|Danish Socialist Colony||Kansas||Louis Pio||1877||1877||A utopian socialist community|
|Shalam Colony||New Mexico||John B. Newbrough
|1884||1901||A community in which members would live peaceful, vegetarian lifestyles, and where orphaned urban children were to be raised.|
|Home, Washington||Washington||George H. Allen
Oliver A. Verity
B. F. O'Dell
|1895||1919||An intentional community based on anarchist philosophy|
|Nucla||Colorado||Colorado Cooperative Company||1896||Established following the Panic of 1893. Originally called Piñon.|
|Name||Location||Founder||Founding date||Ending date||Notes|
|Arden Village||Delaware||Frank Stephens
|1900||Currently Active||An art colony founded as a Georgist single-tax art community.|
|Zion, Illinois||Illinois||John Alexander Dowie||1900||1907||A Utopian Christian religious community, reorganized following fraud allegations and founder's death into modern city.|
|East Wind Community||Ozark County, Missouri||unknown||1973||present||A secular and democratic community in which members hold all communities assets in common.|
|Equality Colony||Washington||Norman W. Lermond
|Fairhope Single Tax Corporation, Fairhope, AL||Alabama||Fairhope Industrial Association||1894||currently still in operation||Fairhope was first settled in 1894 by Georgist. The Single tax experiment was incorporated as the Fairhope Single Tax Corporation under Alabama law in 1904. The municipality of Fairhope was incorporated in 1908.|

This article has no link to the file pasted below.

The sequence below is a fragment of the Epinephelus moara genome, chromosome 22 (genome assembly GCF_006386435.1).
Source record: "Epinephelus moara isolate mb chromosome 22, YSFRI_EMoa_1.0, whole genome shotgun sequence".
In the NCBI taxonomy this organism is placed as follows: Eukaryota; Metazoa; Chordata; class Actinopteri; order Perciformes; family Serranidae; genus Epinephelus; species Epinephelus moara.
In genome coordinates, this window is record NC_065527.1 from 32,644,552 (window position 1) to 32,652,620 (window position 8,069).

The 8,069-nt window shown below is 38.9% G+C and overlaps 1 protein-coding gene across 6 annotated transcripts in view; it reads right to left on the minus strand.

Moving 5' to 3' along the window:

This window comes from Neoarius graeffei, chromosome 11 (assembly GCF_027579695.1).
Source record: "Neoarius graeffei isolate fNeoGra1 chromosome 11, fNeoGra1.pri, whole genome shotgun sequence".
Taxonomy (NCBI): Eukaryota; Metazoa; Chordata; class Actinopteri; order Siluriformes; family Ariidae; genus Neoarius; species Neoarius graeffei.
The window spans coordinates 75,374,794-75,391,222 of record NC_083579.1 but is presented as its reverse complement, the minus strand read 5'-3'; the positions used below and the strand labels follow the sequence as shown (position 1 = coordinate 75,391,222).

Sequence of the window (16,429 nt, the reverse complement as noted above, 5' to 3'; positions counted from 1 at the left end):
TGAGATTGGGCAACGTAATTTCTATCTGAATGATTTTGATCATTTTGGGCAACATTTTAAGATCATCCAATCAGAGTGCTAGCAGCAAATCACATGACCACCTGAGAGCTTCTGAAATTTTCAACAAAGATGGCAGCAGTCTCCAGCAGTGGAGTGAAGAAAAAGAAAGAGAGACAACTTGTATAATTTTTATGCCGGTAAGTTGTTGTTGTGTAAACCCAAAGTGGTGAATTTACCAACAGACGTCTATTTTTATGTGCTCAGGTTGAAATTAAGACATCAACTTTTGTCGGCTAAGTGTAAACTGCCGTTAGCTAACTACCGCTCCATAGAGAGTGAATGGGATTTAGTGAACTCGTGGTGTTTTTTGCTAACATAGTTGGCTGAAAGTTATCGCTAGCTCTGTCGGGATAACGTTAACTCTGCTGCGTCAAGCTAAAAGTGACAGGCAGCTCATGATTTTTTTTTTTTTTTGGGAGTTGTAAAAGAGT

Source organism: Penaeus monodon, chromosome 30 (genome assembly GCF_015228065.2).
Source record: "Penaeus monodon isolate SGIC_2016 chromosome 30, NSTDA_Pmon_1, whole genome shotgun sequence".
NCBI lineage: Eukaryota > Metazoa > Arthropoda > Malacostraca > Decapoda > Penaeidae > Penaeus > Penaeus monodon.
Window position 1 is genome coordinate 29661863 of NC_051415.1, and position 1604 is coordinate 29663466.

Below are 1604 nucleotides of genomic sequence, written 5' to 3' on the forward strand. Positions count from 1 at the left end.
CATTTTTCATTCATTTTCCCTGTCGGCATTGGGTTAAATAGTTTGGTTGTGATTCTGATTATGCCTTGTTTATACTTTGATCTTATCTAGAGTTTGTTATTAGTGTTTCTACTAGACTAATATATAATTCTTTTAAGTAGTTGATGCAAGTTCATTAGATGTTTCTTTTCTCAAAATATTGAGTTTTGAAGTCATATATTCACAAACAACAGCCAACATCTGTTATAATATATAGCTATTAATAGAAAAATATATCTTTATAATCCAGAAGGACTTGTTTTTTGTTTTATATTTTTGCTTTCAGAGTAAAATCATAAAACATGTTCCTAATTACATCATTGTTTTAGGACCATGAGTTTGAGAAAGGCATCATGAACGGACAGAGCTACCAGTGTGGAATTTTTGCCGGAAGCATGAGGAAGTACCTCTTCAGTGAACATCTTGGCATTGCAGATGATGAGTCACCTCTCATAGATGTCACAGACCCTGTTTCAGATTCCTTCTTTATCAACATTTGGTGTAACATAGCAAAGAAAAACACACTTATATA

|The Farm (Tennessee)||Lewis County, Tennessee||Stephen Gaskin||1971||present||Hippie Buddhist-inspired vegetarian community. De-collectivized in 1983.|
|Freeland Association||Washington||Dissident members of the Equality Colony||1900||1906||A socialist commune. The first settlers dissident members of the nearby Equality Colony. While the Freeland Association dissolved in 1906 the census-designated place (CDP) of Freeland, Washington continues to exist.|
|Post||Texas||C.W. Post||1907||now Post, Texas|
|Llano del Rio||California||Job Harriman||1914||1918||Unbuilt project by architect and planner Alice Constance Austin with strong emphasis on shared domestic work|
|Twin Oaks||Virginia||1967||currently active|
- Morris, James M.; Kross, Andrea L. (2009). The A to Z of Utopianism. Scarecrow Press. ISBN 0810863359.
- Spann, Edward K. (1992). Hopedale: From Commune to Company Town, 1840-1920 (Urban life and urban landscape series ed.). Ohio: Ohio State University Press. ISBN 0814205755. Retrieved 29 August 2013.
- Spann, Edward K. (1992). Hopedale: From Commune to Company Town, 1840-1920 (Urban life and urban landscape series ed.). Ohio: Ohio State University Press. p. 71. ISBN 0814205755. Retrieved 29 August 2013.
- McCarville, Colin (2012). "Ceresco: A Utopian Community in Ripon, Wisconsin". Wisconsin: University of Wisconsin. Archived from the original on 21 August 2013. Retrieved 29 August 2013.
- Morris, James Matthew; Kross, Andrea L. (2004). Historical Dictionary of Utopianism. Scarecrow Press. pp. 108 and 111. ISBN 0810849127. Retrieved 29 August 2013.
- Entz, Gary R. (2013). Llewellyn Castle: A Worker's Cooperative on the Great Plains. University of Nebraska Press. ISBN 9780803245396.
- Miller, Kenneth E. (1972). Danish Socialism on the Kansas Prairie. Kansas State Historical Society.
- "Colorado's Utopian Colonies: Greeley and Nucla". Denver Public Library History. 2013-08-28. Retrieved 2016-12-20.
- "Frontier in Transition: A History of Southwestern Colorado (Chapter 7)". www.nps.gov. Retrieved 2016-12-20.
- Fairhope 1894-1954, The Story of a Single Tax Colony, Paul E. and Blanche R. Alyea, University of Alabama Press 1956
- Charles Pierce LeWarne, Utopias on Puget Sound, 1885–1915, Seattle, University of Washington State Press, 1975; pp. 114-28.
| <9></Fairhope 1894-1954, The Story of a Single Tax Colony
Paul E. and Blanche R. Alyea
University of Alabama Press 1956>